The energy transition in Europe: 3Sun, the symbol of ‘Made in Italy’

The energy transition in Europe: 3Sun, the symbol of ‘Made in Italy’

3Sun, our photovoltaic Gigafactory in Catania, is becoming the symbol of European recovery in the clean energy supply chain. Prime Minister Giorgia Meloni has signed a development contract allocating NRRP funds to the factory. Enel CEO Cattaneo: European industry must take the lead with its own renewables production chain.


Prime Minister Giorgia Meloni’s February 3 visit to the 3Sun factory in Catania, was a particularly significant one. In fact, the Gigafactory we’re building in the Etna Valley production district, which already produces about 200 MW per year, will increase to a production capacity of 3GW, or about 15,000 solar modules per day. This project is a important part of the European strategy to build an increasingly autonomous renewables supply chain.

At the 3Sun factory the Italian premier signed the development contract for the use of the nearly €90 million allocated by Italy’s National Recovery and Resilience Plan (NRRP) for this project.

The factory also recently secured a €560 million financing package from the European Investment Bank (EIB) and a consortium of Italian lenders. This follows the signing of a €118 million grant deal with the European Union in 2022.


Decarbonization and energy independence

The transition to decarbonization – that is, abandoning fossil fuels in favor of renewable energy – not only serves to combat global warming, but is also a tool for energy independence. Today, however, the renewables supply chain, especially for photovoltaics, is highly concentrated in Asia, and in China in particular. As a study conducted by Enel Foundation and The European House - Ambrosetti also indicates, Beijing provides on average 65% of the key components for decarbonization on a global scale. And according to the International Energy Agency (IEA), the global solar panel supply chain is more than 80% controlled by Chinese companies.

As a result, the European renewables industry is facing a number of bottlenecks that are limiting its autonomous production capacity. However, these difficulties are surmountable, starting with an effective reshaping of the allocation of existing funds in individual countries and in the European Union, with the acceleration of materials recycling, the development of cooperation and innovation processes within the EU itself, and the definition of a transparent and stable fiscal and regulatory framework.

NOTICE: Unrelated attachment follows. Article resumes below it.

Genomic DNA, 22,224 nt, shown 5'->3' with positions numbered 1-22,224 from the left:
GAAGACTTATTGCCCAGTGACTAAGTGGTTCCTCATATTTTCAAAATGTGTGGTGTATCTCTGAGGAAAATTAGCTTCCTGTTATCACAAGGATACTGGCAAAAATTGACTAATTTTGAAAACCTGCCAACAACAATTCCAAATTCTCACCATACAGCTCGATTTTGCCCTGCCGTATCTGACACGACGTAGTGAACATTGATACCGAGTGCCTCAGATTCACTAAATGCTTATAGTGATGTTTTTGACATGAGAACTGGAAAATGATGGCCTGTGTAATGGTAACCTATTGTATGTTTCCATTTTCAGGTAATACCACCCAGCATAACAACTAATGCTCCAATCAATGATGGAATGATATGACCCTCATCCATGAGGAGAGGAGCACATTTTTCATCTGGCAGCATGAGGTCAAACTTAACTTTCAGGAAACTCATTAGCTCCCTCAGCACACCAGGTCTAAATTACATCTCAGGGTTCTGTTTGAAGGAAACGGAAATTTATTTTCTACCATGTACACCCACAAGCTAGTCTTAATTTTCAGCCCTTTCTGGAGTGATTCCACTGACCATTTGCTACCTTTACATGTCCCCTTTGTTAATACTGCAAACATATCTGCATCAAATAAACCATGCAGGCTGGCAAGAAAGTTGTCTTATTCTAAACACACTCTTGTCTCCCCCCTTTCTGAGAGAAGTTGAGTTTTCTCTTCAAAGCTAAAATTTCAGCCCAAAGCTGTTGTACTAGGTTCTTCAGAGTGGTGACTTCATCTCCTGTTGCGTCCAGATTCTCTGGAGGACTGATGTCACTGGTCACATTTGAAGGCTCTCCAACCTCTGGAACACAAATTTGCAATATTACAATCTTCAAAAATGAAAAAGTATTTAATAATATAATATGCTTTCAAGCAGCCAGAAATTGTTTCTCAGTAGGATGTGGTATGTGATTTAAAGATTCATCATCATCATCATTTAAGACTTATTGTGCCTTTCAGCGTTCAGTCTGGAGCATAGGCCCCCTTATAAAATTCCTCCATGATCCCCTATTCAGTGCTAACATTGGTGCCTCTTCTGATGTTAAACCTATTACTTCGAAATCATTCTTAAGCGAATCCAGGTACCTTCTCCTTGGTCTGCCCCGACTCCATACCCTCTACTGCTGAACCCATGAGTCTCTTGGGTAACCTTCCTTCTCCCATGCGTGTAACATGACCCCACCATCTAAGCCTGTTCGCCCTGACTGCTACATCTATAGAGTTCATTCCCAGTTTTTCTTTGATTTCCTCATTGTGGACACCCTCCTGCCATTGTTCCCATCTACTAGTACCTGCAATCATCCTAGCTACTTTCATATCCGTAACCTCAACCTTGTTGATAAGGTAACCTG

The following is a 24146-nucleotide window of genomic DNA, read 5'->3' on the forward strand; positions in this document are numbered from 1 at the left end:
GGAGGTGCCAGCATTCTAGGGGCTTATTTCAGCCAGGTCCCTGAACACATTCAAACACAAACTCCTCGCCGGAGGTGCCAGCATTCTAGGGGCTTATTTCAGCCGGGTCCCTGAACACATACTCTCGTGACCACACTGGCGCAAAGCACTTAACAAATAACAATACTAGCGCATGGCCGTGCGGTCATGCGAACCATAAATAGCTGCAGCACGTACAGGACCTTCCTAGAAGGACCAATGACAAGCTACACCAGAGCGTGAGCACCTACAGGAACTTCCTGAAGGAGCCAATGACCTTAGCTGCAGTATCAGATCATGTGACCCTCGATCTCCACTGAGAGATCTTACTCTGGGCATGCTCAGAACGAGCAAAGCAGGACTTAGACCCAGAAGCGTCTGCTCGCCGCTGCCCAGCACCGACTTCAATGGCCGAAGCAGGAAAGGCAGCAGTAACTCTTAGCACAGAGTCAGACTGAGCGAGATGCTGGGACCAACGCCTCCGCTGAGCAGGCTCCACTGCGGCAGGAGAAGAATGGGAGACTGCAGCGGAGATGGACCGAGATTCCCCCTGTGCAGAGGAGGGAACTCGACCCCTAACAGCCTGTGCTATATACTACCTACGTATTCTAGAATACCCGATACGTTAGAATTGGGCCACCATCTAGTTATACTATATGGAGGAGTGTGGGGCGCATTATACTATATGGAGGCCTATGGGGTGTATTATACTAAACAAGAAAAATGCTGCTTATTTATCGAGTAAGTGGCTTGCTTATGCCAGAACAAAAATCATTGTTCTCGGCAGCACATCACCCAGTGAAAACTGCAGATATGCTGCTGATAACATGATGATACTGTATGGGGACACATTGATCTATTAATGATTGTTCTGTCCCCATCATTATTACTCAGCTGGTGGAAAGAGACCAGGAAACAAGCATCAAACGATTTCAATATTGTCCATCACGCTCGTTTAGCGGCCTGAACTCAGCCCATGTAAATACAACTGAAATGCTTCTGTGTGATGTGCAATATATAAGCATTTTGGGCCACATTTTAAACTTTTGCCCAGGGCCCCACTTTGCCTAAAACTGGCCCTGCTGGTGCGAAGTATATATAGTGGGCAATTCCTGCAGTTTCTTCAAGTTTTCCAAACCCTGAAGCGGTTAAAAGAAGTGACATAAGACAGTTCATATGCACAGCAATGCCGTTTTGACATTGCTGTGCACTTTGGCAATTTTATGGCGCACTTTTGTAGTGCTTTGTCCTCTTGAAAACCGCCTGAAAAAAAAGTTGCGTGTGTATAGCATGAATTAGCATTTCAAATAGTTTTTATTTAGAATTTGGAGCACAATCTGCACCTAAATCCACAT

Currently, the EU produces less than 3% of the panels needed to meet its 2030 solar energy targets internally. The target set by the European Commission is for the EU to install 320 gigawatts of photovoltaics by 2025.

"The Catania project is this: we must be able to produce the technology that is fundamental to our strategic choices," Meloni said during her visit to 3Sun.

"We’re betting that we can make Catania one of the most important industrial hubs in Europe in the production of latest generation, ultra-high performance photovoltaic panels," she explained. "We’re talking about a sector that’s in strong economic expansion, for which a market growth capacity of about 50% is expected in five years. In 2028, an estimated turnover of about €150 billion is predicted. Italy, the South, Sicily, Catania – have decided to believe in this bet. I’m here today personally because the government intends to do its part."


The energy transition is the driver of a new industrialization

"The energy transition cannot be an element of deindustrialization, but a starting point for a new supply chain," emphasized Enel CEO Flavio Cattaneo during Giorgia Meloni's visit.

Europe's dependence on outside countries in the main renewable sectors, at the industrial level, is a threat to its "technological autonomy", but at the same time, it’s also a unique opportunity for the development of local supply chains capable of producing important economic and social benefits.

"Today, our Gigafactory in Catania is the only remaining photovoltaic panel production Gigafactory in Europe. It’s a factory that will see the production of a brand new technology (the bifacial panel, ed.) that allows it to produce more energy than standard panels," Cattaneo further explained. 3Sun is "an important enterprise that will see production in the heart of Europe, in a context in which the other companies are non-European and most of them benefit from state aid in the area of the energy transition, which is often necessarily subsidized by public funds."

Our CEO thanked the EU "for granting the funds and for the attention it’s bestowing. Thanks to the Italian government, too, which (as part of the so-called “Energy Decree”, ed.) was the first European government to recognize the need to consider quality as a determining factor in the energy transition." To obtain the industry incentive, in fact, photovoltaic panels must be evaluated and approved by ENEA, the Italian National Agency for New Technologies, Energy and Sustainable Economic Development.

"The Energy Decree is a first step; we’re hoping that the EU will accept and extend this kind of approach. European industry can and must be a leader in the energy transition with its own supply chain, and Italy can be just as much of a leader thanks to the quality of its industries and the ‘Made in Italy’ guarantee of quality that represents us in the world."

The EU, therefore, now faces a crucial issue in terms of rapidly deploying essential technologies to counter the climate crisis. These challenges, however, can turn into opportunities if addressed with a strategic perspective, targeted investments and innovative policies. This kind of development will help Europe achieve its pollution reduction goals, and also secure long-term economic and employment benefits.